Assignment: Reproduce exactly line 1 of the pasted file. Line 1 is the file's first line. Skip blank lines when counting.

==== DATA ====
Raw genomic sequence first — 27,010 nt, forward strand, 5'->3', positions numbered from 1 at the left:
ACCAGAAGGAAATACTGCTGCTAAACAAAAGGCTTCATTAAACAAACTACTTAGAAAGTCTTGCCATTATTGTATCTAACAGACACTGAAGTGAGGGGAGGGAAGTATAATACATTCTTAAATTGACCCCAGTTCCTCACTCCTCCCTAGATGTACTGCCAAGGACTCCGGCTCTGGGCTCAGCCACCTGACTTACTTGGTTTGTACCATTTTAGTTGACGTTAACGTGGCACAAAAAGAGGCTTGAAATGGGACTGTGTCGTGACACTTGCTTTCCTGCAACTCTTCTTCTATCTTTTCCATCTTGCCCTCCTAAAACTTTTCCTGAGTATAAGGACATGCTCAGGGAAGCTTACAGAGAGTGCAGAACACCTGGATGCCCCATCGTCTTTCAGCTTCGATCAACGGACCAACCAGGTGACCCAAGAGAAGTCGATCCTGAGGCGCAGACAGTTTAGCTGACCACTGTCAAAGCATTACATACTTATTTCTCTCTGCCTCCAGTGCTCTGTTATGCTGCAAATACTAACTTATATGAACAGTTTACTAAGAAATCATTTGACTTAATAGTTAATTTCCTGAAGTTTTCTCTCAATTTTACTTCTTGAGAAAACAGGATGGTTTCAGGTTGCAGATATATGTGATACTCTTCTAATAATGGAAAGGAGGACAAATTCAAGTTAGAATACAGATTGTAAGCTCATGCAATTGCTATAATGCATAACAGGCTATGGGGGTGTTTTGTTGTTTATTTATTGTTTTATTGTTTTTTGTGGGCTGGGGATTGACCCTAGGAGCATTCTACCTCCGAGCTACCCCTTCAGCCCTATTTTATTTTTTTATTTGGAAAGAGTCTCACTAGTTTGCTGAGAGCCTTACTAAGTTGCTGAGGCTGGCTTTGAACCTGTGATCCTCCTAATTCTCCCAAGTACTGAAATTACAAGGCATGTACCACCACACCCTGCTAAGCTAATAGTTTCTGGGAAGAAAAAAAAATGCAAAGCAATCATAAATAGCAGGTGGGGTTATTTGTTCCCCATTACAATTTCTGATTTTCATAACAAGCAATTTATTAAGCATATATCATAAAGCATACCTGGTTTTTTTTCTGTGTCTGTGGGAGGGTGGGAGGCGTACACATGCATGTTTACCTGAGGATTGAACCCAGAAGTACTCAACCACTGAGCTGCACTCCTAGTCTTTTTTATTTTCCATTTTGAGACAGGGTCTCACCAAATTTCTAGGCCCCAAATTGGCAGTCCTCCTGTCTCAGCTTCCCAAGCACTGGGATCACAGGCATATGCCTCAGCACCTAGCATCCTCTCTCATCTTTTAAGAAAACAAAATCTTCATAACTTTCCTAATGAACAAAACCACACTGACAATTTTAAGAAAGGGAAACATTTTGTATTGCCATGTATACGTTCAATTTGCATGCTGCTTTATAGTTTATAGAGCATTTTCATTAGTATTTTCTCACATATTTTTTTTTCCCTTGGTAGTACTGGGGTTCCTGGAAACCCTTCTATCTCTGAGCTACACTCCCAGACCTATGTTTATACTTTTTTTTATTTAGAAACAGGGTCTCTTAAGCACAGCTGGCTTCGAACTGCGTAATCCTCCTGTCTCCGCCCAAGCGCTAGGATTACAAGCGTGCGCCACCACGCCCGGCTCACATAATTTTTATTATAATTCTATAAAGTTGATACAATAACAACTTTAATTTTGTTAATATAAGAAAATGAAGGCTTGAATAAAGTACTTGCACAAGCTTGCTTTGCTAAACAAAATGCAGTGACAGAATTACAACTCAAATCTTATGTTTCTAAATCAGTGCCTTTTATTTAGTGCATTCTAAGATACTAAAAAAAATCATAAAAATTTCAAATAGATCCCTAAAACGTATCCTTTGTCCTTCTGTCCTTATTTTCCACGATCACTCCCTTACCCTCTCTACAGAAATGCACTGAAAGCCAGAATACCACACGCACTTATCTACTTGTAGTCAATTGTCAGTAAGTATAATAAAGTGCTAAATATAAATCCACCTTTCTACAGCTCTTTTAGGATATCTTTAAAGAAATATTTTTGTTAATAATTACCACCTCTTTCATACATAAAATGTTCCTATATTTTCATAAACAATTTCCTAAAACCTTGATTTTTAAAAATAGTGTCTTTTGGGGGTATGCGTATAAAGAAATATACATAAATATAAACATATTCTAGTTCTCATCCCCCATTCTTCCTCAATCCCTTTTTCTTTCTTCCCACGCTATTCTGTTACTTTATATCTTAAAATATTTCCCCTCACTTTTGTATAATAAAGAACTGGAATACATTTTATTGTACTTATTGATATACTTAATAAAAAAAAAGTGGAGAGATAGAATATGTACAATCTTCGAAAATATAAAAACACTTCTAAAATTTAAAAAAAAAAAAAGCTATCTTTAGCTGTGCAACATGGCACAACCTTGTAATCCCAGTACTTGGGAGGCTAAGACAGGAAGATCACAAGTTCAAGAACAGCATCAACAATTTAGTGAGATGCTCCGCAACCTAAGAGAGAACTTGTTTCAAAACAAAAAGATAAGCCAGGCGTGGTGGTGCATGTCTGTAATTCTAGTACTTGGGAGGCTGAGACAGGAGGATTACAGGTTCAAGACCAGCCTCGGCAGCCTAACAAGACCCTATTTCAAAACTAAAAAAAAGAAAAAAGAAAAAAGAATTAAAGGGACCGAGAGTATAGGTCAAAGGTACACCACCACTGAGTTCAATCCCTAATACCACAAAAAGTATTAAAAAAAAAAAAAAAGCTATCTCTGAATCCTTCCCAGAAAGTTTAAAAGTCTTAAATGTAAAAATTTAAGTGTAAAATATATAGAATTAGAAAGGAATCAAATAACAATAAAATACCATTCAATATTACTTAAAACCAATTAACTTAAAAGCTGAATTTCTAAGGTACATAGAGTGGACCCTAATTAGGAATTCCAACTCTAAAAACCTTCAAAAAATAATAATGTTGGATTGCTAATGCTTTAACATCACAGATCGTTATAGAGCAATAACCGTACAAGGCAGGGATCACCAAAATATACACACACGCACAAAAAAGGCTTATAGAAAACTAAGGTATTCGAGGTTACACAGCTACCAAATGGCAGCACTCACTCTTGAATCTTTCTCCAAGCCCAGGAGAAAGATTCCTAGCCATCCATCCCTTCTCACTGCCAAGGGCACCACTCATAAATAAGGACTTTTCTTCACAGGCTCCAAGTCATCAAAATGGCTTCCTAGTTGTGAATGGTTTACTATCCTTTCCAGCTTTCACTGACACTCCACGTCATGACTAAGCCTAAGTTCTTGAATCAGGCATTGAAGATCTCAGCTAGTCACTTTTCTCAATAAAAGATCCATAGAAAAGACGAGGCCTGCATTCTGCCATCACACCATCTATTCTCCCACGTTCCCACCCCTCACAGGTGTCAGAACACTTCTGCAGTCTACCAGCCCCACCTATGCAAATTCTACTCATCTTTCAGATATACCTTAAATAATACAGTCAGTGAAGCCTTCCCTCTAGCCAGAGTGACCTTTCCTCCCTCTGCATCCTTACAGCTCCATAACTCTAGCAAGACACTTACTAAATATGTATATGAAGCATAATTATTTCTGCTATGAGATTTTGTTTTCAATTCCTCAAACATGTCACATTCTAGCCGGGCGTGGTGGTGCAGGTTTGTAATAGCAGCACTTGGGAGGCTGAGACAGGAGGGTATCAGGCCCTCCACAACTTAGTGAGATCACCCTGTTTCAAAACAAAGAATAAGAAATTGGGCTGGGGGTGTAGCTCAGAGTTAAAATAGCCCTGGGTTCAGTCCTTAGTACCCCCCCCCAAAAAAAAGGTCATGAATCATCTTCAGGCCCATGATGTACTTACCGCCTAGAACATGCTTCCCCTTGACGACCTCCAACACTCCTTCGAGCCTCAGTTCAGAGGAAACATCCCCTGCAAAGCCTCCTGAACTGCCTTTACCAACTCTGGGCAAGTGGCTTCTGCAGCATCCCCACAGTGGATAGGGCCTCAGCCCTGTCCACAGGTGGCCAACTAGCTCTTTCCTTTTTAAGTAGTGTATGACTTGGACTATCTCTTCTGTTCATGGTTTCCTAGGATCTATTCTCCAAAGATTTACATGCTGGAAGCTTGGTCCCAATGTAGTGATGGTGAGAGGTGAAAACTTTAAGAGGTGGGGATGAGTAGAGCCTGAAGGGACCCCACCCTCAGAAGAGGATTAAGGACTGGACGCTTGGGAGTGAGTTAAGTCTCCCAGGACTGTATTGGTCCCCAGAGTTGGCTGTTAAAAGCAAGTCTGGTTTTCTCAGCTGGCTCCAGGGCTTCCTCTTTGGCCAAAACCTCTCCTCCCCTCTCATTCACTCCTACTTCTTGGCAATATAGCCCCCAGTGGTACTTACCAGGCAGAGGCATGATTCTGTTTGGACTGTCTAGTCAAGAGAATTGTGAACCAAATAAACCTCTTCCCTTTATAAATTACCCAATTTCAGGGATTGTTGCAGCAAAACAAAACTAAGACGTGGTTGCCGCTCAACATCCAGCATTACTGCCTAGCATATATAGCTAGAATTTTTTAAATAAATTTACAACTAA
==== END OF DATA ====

Raw genomic sequence first — 27,010 nt, forward strand, 5'->3', positions numbered from 1 at the left: